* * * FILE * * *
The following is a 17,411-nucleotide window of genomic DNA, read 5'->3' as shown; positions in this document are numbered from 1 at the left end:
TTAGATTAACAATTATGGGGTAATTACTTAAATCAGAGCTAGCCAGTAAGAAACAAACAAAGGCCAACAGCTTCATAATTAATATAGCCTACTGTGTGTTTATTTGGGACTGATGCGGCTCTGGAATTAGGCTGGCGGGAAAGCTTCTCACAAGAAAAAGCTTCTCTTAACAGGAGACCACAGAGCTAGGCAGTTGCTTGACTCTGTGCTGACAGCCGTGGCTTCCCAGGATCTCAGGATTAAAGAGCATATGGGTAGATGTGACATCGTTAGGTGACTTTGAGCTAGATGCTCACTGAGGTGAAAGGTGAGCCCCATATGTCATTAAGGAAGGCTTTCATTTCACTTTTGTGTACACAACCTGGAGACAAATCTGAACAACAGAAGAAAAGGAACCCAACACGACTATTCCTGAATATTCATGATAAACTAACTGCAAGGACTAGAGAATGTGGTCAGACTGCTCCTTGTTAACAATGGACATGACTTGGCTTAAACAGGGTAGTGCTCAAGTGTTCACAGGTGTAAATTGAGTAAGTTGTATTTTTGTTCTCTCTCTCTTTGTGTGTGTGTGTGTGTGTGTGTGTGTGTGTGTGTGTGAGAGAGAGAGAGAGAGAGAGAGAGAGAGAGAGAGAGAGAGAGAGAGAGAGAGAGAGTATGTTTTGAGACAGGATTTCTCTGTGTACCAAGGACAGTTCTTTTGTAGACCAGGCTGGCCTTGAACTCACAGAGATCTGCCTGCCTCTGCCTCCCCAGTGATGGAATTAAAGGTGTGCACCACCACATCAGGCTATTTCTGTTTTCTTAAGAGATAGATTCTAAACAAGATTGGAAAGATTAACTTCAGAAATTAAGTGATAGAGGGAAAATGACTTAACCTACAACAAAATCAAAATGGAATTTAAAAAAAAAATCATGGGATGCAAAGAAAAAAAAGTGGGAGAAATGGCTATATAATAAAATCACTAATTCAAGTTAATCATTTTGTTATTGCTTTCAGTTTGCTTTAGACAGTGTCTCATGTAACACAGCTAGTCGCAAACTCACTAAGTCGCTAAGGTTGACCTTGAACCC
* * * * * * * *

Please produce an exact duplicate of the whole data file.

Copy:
The following is a 17,411-nucleotide window of genomic DNA, read 5'->3' as shown; positions in this document are numbered from 1 at the left end:
TTAGATTAACAATTATGGGGTAATTACTTAAATCAGAGCTAGCCAGTAAGAAACAAACAAAGGCCAACAGCTTCATAATTAATATAGCCTACTGTGTGTTTATTTGGGACTGATGCGGCTCTGGAATTAGGCTGGCGGGAAAGCTTCTCACAAGAAAAAGCTTCTCTTAACAGGAGACCACAGAGCTAGGCAGTTGCTTGACTCTGTGCTGACAGCCGTGGCTTCCCAGGATCTCAGGATTAAAGAGCATATGGGTAGATGTGACATCGTTAGGTGACTTTGAGCTAGATGCTCACTGAGGTGAAAGGTGAGCCCCATATGTCATTAAGGAAGGCTTTCATTTCACTTTTGTGTACACAACCTGGAGACAAATCTGAACAACAGAAGAAAAGGAACCCAACACGACTATTCCTGAATATTCATGATAAACTAACTGCAAGGACTAGAGAATGTGGTCAGACTGCTCCTTGTTAACAATGGACATGACTTGGCTTAAACAGGGTAGTGCTCAAGTGTTCACAGGTGTAAATTGAGTAAGTTGTATTTTTGTTCTCTCTCTCTTTGTGTGTGTGTGTGTGTGTGTGTGTGTGTGTGTGTGTGAGAGAGAGAGAGAGAGAGAGAGAGAGAGAGAGAGAGAGAGAGAGAGAGAGAGAGAGTATGTTTTGAGACAGGATTTCTCTGTGTACCAAGGACAGTTCTTTTGTAGACCAGGCTGGCCTTGAACTCACAGAGATCTGCCTGCCTCTGCCTCCCCAGTGATGGAATTAAAGGTGTGCACCACCACATCAGGCTATTTCTGTTTTCTTAAGAGATAGATTCTAAACAAGATTGGAAAGATTAACTTCAGAAATTAAGTGATAGAGGGAAAATGACTTAACCTACAACAAAATCAAAATGGAATTTAAAAAAAAAATCATGGGATGCAAAGAAAAAAAAGTGGGAGAAATGGCTATATAATAAAATCACTAATTCAAGTTAATCATTTTGTTATTGCTTTCAGTTTGCTTTAGACAGTGTCTCATGTAACACAGCTAGTCGCAAACTCACTAAGTCGCTAAGGTTGACCTTGAACCC